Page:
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Seven countries sign declaration on climate change
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California Governor Arnold Schwarzenegger on Wednesday joined 26 counterparts from six countries to sign a declaration acknowledging the threats of global warming on natural resources and economic prosperity.

The declaration, signed at the Governors' Global Climate Summit being held in Los Angeles, calls on states and provinces to build and strengthen cooperative efforts to implement strategies that can immediately reduce greenhouse gas emissions in advance of the next global agreement on climate change.

"During this Summit, we had great discussions about the different responsibilities of developed and developing nations and how we must all work together for a healthier planet," Schwarzenegger said.

"Reversing the damage done by global warming is the great environmental challenge of the 21st Century, and I am proud that California and our co-host states are advancing the international policy debate through state and provincial partnerships. With this Summit declaration, we are establishing a framework to help negotiators next month in Poland and next year in Copenhagen as they draft a successor to the Kyoto Protocol," he noted.

The declaration focuses efforts on the largest emitting sectors including forestry, agriculture, cement, iron, aluminum, energy and transportation.

Leaders at the summit committed to establishing workgroups by sector to develop individual sector-specific position papers within the next six months on possible policy options to inform and advance United Nations Framework Convention on Climate Change (UNFCCC) international negotiations toward the next global climate agreement.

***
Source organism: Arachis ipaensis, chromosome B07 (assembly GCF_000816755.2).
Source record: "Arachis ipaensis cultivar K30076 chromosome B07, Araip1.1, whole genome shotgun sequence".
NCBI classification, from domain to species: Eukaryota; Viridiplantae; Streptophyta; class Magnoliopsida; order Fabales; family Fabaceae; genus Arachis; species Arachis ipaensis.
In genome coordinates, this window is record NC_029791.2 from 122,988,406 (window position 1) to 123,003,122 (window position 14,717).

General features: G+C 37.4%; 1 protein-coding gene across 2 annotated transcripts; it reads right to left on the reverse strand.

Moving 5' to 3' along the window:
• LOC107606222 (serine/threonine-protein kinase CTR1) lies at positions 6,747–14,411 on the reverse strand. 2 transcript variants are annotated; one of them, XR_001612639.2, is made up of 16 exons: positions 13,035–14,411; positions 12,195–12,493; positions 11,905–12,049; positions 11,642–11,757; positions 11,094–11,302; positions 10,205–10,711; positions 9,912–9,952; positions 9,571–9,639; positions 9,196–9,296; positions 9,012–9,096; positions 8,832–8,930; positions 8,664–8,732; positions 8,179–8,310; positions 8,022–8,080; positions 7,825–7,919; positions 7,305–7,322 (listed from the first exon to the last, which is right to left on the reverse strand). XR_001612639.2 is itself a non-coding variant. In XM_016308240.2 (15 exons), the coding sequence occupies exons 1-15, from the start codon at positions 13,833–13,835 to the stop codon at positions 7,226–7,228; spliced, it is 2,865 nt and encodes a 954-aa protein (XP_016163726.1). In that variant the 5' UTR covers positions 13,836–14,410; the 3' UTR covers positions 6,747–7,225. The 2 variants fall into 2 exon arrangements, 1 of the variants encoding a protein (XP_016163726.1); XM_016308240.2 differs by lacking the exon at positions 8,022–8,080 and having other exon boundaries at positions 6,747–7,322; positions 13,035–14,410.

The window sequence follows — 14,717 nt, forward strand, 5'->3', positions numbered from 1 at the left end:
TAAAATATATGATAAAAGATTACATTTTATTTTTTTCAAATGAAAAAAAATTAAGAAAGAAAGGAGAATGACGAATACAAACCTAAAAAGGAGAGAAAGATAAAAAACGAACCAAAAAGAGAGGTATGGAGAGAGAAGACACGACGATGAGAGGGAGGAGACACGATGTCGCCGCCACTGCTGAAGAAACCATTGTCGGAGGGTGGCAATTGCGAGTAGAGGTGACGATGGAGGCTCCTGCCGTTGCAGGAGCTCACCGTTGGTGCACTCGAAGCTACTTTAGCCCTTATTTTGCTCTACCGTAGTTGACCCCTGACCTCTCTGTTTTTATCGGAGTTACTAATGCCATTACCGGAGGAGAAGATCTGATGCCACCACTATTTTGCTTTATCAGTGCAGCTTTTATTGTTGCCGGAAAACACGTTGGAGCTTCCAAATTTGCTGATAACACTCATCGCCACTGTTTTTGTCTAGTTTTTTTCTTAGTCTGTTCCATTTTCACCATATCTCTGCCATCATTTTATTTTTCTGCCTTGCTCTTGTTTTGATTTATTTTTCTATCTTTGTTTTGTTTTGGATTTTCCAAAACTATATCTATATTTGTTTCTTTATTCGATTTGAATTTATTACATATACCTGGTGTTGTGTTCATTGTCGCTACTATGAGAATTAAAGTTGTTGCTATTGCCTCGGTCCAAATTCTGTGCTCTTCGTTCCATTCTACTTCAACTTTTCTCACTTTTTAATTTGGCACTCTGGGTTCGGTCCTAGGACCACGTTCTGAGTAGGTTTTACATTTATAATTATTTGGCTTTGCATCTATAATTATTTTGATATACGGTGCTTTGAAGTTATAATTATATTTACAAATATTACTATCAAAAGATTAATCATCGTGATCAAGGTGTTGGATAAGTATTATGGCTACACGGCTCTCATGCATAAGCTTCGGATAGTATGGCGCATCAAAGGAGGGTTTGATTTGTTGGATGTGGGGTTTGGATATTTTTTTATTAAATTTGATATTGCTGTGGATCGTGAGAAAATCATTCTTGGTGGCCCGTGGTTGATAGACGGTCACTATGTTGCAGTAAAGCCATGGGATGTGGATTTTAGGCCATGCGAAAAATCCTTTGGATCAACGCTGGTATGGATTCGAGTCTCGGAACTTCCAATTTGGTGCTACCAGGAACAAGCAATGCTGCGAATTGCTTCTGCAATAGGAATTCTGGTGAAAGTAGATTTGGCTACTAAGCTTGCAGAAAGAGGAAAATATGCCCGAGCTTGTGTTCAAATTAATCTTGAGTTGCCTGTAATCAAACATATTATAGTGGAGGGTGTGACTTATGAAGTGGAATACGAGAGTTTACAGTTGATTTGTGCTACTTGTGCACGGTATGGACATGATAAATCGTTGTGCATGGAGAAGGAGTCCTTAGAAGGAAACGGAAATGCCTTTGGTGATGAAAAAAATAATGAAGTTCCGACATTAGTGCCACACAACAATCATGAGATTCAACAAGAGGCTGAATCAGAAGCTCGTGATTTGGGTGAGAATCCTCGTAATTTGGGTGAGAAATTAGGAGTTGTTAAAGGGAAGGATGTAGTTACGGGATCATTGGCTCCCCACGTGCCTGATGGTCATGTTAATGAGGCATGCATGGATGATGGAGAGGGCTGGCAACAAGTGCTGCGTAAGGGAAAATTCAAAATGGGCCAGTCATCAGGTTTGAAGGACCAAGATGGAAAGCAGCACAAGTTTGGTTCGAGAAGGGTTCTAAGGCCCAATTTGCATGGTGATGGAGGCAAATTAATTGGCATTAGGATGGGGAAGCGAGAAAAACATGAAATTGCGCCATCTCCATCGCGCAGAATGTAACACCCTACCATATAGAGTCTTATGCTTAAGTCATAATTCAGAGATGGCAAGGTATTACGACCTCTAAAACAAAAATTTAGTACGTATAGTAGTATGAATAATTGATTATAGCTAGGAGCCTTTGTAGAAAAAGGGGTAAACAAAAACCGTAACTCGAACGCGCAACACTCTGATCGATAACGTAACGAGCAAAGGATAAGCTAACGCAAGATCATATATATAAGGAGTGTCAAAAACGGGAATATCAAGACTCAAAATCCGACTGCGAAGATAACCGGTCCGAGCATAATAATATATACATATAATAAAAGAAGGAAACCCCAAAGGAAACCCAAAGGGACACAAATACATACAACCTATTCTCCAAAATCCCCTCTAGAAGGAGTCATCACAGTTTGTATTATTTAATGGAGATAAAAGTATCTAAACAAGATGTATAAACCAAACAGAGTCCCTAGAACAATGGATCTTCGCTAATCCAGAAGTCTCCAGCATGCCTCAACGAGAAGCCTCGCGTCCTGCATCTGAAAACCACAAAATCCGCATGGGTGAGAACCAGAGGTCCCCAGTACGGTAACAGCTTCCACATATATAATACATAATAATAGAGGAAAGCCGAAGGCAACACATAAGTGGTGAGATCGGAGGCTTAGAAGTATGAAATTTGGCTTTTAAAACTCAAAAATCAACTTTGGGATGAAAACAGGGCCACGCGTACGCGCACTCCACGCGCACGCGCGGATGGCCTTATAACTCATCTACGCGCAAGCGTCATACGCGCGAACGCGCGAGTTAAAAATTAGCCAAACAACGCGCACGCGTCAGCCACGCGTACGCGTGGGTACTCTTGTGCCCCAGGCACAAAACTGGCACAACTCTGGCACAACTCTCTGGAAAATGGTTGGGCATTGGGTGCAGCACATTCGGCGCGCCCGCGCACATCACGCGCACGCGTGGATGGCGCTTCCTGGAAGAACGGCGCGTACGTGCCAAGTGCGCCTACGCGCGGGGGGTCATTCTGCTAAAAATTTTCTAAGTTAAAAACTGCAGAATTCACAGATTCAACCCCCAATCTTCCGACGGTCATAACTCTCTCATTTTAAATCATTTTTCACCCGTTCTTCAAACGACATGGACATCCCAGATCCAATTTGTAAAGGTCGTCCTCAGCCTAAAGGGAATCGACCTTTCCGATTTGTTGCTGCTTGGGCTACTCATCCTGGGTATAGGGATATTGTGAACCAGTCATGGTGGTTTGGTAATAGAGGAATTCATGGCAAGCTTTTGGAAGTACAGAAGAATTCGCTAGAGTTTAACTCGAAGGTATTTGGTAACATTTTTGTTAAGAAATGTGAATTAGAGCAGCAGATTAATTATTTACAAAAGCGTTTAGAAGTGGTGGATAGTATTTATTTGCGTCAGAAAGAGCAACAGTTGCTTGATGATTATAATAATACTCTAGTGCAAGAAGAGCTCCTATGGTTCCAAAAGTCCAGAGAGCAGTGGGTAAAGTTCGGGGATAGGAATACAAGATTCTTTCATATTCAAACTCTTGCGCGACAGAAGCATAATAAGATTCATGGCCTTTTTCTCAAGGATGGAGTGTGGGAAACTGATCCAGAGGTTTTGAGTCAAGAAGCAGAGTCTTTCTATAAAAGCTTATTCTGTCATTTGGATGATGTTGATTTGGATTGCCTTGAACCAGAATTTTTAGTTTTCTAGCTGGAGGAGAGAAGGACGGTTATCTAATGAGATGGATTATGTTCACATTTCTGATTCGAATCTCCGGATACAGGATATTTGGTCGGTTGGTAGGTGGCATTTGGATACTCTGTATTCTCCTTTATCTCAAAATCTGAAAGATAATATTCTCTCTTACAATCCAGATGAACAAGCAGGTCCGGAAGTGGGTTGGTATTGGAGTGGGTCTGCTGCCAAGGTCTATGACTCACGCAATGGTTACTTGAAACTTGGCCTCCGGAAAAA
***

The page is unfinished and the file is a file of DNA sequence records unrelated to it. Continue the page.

To help reduce staff costs, leaders agreed to utilize non-government organizations (NGO) such as The Climate Group, Environmental Defense Fund, International Council on Clean Transportation and Center for Clean Air Policy to provide staff support and specialized expertise to coordinate working groups and draft position papers. In many cases, these NGOs already are working on policy options to be considered by the global community and this helps relieve some of the fiscal burden from governments.

The declaration commits signers to establishing and expanding existing global networks to help develop additional cooperative actions throughout the world. Partnerships formed at the summit will help expand opportunities among states and provinces that complement existing efforts to further explore specific mitigation and adaptation strategies.

The declaration calls for strategies such as technology transfer, incentive programs, sharing of best practices and market- or non market-based programs.

Fourteen U.S. governors and their counterparts from Brazil, Canada, Indonesia, Mexico, India and China signed the declaration.

More than 800 attendees from more than 50 states and provinces in seven countries were attending the two-day summit which opened on Tuesday. The United Nations and European Union also sent representatives to the summit.

(Xinhua News Agency November 20, 2008)

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